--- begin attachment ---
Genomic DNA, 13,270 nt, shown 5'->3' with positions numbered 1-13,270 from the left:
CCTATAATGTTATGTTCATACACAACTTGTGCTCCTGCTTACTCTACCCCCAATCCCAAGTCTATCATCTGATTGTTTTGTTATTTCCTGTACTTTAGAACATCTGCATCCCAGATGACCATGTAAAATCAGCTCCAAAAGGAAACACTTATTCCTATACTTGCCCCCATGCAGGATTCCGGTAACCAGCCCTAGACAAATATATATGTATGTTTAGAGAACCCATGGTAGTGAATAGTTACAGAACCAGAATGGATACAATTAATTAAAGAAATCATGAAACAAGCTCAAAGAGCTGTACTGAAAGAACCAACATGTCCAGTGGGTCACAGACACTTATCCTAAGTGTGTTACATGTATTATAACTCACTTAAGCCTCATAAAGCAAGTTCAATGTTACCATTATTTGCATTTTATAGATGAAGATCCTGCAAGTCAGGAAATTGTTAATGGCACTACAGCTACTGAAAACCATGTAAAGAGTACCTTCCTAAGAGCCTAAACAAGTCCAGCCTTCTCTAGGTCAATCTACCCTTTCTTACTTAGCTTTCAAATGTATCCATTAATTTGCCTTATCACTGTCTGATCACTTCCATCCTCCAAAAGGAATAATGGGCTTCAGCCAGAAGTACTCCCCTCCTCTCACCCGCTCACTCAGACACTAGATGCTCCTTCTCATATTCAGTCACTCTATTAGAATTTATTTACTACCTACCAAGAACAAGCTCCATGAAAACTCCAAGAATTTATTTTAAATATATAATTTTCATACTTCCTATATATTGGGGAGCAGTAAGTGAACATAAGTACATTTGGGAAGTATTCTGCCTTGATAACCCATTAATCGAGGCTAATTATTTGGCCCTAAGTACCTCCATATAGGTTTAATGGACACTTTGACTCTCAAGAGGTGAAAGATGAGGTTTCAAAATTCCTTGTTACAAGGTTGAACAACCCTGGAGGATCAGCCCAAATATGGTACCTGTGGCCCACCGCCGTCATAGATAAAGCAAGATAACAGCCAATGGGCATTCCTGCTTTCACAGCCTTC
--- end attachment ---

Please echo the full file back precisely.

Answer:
Genomic DNA, 13,270 nt, shown 5'->3' with positions numbered 1-13,270 from the left:
CCTATAATGTTATGTTCATACACAACTTGTGCTCCTGCTTACTCTACCCCCAATCCCAAGTCTATCATCTGATTGTTTTGTTATTTCCTGTACTTTAGAACATCTGCATCCCAGATGACCATGTAAAATCAGCTCCAAAAGGAAACACTTATTCCTATACTTGCCCCCATGCAGGATTCCGGTAACCAGCCCTAGACAAATATATATGTATGTTTAGAGAACCCATGGTAGTGAATAGTTACAGAACCAGAATGGATACAATTAATTAAAGAAATCATGAAACAAGCTCAAAGAGCTGTACTGAAAGAACCAACATGTCCAGTGGGTCACAGACACTTATCCTAAGTGTGTTACATGTATTATAACTCACTTAAGCCTCATAAAGCAAGTTCAATGTTACCATTATTTGCATTTTATAGATGAAGATCCTGCAAGTCAGGAAATTGTTAATGGCACTACAGCTACTGAAAACCATGTAAAGAGTACCTTCCTAAGAGCCTAAACAAGTCCAGCCTTCTCTAGGTCAATCTACCCTTTCTTACTTAGCTTTCAAATGTATCCATTAATTTGCCTTATCACTGTCTGATCACTTCCATCCTCCAAAAGGAATAATGGGCTTCAGCCAGAAGTACTCCCCTCCTCTCACCCGCTCACTCAGACACTAGATGCTCCTTCTCATATTCAGTCACTCTATTAGAATTTATTTACTACCTACCAAGAACAAGCTCCATGAAAACTCCAAGAATTTATTTTAAATATATAATTTTCATACTTCCTATATATTGGGGAGCAGTAAGTGAACATAAGTACATTTGGGAAGTATTCTGCCTTGATAACCCATTAATCGAGGCTAATTATTTGGCCCTAAGTACCTCCATATAGGTTTAATGGACACTTTGACTCTCAAGAGGTGAAAGATGAGGTTTCAAAATTCCTTGTTACAAGGTTGAACAACCCTGGAGGATCAGCCCAAATATGGTACCTGTGGCCCACCGCCGTCATAGATAAAGCAAGATAACAGCCAATGGGCATTCCTGCTTTCACAGCCTTC